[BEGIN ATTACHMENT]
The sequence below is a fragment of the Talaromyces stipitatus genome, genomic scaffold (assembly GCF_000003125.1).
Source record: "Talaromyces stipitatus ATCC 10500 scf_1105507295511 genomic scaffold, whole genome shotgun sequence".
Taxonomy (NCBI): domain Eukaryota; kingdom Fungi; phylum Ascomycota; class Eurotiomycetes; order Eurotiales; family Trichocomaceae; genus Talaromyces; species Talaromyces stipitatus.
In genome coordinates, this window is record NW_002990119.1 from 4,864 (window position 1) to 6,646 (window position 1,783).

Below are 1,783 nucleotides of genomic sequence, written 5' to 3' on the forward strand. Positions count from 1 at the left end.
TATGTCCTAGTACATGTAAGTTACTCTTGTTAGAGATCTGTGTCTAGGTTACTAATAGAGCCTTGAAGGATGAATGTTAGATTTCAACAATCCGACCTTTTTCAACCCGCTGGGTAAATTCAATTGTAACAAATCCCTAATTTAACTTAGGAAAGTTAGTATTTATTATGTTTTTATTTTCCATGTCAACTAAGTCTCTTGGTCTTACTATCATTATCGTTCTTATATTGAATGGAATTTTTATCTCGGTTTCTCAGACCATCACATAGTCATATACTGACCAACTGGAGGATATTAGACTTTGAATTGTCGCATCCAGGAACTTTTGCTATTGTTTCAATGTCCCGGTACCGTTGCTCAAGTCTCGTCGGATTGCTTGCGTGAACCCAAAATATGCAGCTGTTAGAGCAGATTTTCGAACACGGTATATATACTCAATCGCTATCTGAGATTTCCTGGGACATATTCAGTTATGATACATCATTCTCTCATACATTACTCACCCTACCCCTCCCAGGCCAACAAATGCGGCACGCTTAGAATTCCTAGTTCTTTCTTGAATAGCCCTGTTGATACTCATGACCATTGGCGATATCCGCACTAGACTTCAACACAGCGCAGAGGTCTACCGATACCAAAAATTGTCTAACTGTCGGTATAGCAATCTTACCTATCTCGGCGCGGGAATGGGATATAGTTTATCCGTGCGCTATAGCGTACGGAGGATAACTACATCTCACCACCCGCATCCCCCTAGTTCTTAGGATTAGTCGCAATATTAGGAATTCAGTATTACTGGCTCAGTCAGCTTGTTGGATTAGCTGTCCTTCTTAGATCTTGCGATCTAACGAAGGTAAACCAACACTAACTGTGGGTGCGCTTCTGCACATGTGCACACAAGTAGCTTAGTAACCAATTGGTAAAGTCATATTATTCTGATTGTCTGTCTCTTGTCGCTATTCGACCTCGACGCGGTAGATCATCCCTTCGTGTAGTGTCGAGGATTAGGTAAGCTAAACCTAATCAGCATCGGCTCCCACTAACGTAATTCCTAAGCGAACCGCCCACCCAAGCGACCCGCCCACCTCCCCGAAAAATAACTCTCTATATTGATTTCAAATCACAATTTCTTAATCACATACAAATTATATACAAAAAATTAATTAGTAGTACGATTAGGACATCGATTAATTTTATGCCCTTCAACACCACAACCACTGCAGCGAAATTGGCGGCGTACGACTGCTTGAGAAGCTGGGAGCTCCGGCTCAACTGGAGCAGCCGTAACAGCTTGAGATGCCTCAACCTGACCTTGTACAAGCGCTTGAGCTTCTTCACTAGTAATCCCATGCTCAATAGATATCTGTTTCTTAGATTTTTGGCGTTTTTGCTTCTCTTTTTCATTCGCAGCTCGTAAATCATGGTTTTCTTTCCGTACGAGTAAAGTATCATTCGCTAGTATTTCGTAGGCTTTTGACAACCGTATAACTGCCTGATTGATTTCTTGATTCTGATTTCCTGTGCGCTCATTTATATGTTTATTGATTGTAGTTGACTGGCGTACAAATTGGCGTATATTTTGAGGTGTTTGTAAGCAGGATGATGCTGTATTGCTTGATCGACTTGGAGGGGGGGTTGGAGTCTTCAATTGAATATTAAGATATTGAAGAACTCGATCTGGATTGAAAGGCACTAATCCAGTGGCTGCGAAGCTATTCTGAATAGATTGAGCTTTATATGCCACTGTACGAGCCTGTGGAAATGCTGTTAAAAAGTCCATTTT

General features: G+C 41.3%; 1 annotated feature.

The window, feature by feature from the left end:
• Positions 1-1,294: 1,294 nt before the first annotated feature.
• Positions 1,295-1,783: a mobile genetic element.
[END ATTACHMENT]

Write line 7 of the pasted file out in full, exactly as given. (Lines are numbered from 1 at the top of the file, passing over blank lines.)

General features: G+C 41.3%; 1 annotated feature.